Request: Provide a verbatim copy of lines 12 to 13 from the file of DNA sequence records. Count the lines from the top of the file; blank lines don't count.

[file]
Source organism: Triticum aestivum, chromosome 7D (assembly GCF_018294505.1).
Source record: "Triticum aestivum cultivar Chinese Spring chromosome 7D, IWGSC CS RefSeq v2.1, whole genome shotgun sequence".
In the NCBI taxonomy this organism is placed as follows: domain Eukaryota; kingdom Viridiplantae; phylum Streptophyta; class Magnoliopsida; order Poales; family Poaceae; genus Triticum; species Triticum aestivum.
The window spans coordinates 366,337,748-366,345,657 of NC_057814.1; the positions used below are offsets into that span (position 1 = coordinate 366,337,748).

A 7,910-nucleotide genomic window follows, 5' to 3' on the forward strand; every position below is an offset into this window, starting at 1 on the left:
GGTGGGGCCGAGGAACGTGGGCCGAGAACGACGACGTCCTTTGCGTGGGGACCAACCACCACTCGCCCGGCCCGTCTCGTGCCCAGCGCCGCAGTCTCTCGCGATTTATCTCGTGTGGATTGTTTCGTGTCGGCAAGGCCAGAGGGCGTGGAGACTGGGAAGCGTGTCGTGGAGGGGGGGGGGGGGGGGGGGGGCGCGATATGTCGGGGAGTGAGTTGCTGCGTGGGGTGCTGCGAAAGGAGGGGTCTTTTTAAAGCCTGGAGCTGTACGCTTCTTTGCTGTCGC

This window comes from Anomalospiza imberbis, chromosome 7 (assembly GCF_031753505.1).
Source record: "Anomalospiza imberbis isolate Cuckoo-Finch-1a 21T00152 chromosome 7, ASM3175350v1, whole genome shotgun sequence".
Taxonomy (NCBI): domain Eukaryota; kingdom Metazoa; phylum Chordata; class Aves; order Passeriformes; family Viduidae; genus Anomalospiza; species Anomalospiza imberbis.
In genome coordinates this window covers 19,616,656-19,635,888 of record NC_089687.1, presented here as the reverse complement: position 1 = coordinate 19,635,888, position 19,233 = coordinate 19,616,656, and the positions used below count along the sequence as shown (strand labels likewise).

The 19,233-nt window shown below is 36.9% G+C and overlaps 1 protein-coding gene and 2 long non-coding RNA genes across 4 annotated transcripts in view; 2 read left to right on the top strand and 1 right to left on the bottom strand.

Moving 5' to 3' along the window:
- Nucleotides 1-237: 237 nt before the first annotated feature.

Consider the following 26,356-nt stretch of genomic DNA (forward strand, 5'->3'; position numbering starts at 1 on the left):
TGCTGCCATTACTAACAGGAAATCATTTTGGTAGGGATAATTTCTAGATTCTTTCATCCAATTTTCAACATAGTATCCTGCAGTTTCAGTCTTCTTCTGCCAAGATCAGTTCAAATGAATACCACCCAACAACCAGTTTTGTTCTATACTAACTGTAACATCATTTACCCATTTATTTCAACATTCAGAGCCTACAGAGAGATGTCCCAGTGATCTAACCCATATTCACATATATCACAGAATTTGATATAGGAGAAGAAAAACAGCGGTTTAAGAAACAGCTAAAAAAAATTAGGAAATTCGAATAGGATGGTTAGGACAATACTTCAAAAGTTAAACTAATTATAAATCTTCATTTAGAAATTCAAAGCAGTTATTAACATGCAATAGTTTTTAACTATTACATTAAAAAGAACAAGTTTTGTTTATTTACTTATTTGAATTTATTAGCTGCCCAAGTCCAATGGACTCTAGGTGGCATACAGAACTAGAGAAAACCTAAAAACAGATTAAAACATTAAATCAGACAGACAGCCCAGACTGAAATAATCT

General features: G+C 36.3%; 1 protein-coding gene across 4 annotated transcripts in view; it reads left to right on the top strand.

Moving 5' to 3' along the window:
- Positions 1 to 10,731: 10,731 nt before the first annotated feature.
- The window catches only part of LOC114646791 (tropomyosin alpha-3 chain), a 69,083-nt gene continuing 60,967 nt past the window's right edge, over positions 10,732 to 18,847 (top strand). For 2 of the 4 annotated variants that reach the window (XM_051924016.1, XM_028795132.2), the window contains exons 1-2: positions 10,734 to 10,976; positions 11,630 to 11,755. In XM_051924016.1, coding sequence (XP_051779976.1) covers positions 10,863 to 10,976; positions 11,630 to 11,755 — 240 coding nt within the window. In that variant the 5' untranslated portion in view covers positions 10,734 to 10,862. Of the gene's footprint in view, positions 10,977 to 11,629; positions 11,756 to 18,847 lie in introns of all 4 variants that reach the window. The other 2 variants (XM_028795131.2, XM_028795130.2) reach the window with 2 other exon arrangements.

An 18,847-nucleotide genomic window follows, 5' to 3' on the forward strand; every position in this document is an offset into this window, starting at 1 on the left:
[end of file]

Moving 5' to 3' along the window:
- Nucleotides 1-237: 237 nt before the first annotated feature.